Essay Index

The Free, Spontaneous and Heroic Life:
Dystopian Visions in British Science Fiction Films

It is, perhaps, a cliché that science fiction (sf) is a projection of the current culture, that sf is less about the future than about now. Much sf is by its nature either utopian or dystopian; as I.F Clarke notes, sf stories:

are rooted in the conditions of their time and for that reason they are often an instant imaginative reaction to the most recent demonstration of the potentialities of modern technology.(1)

For much of the history of British cinema, the sf film was a minority interest, for critics, producers and audiences. It was not until the 1950s that British sf film became a popular genre; but with the market for sf films dominated by American productions, the few sf films made in Britain were usually produced by B-movie companies. Little changed during the 1960s, despite the growing popularity of sf's New Wave. Often characterised as the 'sf of inner space', the New Wave authors were:

Conscious, even self-conscious, about science fiction, its symbolism, its immediacy, its responsibilities, and above all its possibilities.(2)

However, little of this New Wave spirit was translated into film. The only film contemporaneous with and in the spirit of the New Wave was The Final Programme (1973), an adaptation of a Michael Moorcock novel which Moorcock himself loathed.(3)

Partly, of course, this lack of engagement with sf was economic; special effects are expensive, and with the market practically sewn up by American productions, it would have been hard to justify the costs involved in producing an sf film solely for the British market. Even so, during this period several small films were produced that had sf premises but little reliance on special effects, such as The Day the Earth Caught Fire (1962) and Village of the Damned (1963). Given the New Wave's concentration on inner-space rather than outer-space, it would not have been hard to find narratives worthy of adaptation that did not rely on special effects. However, one wonders if part of the reason for the aversion to the sf film wasn't rooted in British realist and literary traditions. As Julian Petley notes:

The realist aesthetic is so deeply ingrained in British film culture that it not only renders 'deviant' movies either marginal or completely invisible ... but also imposes a 'realist' framework of interpretation like a stifling blanket over the entire area of British cinema ... [T]he realist pantheon dominates most writing about British cinema, and ... determines what is thought 'worth' circulating ... what films are presented... and so on.(4)

Despite this realist tradition, during the 1970s and 1980s the sf film managed to escape 'the lost continent'. This essay will examine the dystopian visions presented by three of these British SF films: Zardoz (1973), A Clockwork Orange (1971) and Brazil (1985). These films carried on the tradition in British sf literature of dealing with disaster and dystopia. As Clarke reminds us:

... most of the classic statements on the hateful future appear in the United Kingdom. It seems that the descendants of Charles Darwin and Herbert Spencer, no longer able to accept the idea of progress, have chosen to discharge their feelings of anger and anxiety by working through the entire paradigm of social and political parables.(5)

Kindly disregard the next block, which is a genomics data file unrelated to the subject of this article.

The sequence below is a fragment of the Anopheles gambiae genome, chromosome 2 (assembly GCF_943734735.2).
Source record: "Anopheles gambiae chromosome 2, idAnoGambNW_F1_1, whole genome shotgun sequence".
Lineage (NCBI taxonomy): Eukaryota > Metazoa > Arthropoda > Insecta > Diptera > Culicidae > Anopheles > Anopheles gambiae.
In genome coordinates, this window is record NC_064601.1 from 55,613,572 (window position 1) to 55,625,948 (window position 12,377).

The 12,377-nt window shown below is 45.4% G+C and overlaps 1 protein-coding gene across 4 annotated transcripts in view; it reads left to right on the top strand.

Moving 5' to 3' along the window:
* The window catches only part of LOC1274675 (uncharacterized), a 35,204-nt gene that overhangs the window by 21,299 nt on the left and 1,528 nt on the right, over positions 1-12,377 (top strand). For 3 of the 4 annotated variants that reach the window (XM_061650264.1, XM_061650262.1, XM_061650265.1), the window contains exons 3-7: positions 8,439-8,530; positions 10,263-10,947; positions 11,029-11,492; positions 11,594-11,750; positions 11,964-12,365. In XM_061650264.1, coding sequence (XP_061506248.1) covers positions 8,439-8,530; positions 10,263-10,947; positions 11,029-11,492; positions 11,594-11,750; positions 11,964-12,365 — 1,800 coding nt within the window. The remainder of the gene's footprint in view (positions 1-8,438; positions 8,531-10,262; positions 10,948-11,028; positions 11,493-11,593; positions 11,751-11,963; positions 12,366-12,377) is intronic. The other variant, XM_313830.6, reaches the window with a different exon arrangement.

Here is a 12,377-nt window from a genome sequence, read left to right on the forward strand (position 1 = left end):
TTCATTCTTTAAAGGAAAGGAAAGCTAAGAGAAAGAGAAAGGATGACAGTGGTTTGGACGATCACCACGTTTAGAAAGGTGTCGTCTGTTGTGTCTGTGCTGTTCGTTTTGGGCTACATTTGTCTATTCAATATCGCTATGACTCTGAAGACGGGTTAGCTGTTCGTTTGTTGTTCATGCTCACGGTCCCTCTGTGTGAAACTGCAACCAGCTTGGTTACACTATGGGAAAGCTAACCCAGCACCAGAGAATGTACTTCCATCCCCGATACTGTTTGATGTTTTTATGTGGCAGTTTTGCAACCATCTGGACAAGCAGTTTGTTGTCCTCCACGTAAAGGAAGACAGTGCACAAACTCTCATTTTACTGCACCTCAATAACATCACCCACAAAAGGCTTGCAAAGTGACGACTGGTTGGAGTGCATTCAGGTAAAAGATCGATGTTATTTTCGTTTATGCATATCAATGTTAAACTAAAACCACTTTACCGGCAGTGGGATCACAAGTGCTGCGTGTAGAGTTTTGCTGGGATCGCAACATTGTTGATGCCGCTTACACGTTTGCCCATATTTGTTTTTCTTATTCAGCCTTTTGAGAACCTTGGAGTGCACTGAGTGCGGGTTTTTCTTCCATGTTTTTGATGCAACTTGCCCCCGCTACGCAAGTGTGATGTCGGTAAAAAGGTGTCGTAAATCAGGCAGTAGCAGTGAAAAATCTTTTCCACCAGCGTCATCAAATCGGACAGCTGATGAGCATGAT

It is with a 'hateful future' that we begin our examination of the dystopian film. In John Boorman's film Zardoz (1973) the year is 2293, and a group of immortals live in Arcadian enclaves, known as Vortexes, protected from the outside world by force-fields. Beyond the force-fields are the Outlands where humans, known to the immortals as Brutals, live a mean existence. Within the Brutals, there are two classes: the Exterminators, and the rest. Exterminators kill any other humans they find. They do this because their god, Zardoz, tells them to. Eventually, an Exterminator known as Zed enters a Vortex and destroys the Tabernacle, the computer that controls the Vortexes.

There is no doubt that Boorman is attempting an allegory, but the meaning of the film - if there is one - is open to many interpretations. For many film reviewers Zardoz is a pretentious shambles; for example, David Thomson lauds Boorman as 'the most important British director functioning today'(6), but goes on to note that 'Zardoz plunges into myth without creating a satisfactory context ... It is, sad to say ... his silliest film, too earnestly trying to be intelligent.'(7) Others have been kinder. George Perry thought Zardoz 'in many respects as ambitious and thought-provoking as Kubrick’s 2001 in the previous decade.'(8)

The film begins with the disembodied head of an immortal called Arthur Frayn floating slowly closer to the camera, telling us that the film we are about to see is a story invented by him, set in an imaginary future. It is possible to see Frayn as Boorman; but as Frayn notes, Frayn himself is an invention. In a way, this explicates the relationship of the director to the audience. We do not know Boorman, he puts in no appearance, apart from what we see in front of us; we invent a "Boorman the director" from the film. Frayn notes that we, the audience, might too be an invention and asks 'Is God in show-business too?' This introduction questions the relationship between the story, the director and the audience, and it is possible that the film is a reflection of this relationship: Frayn invents Zed, Zed is Zardoz, Zardoz is a god; Boorman is Frayn, is Zardoz, is the god of the universe of this film.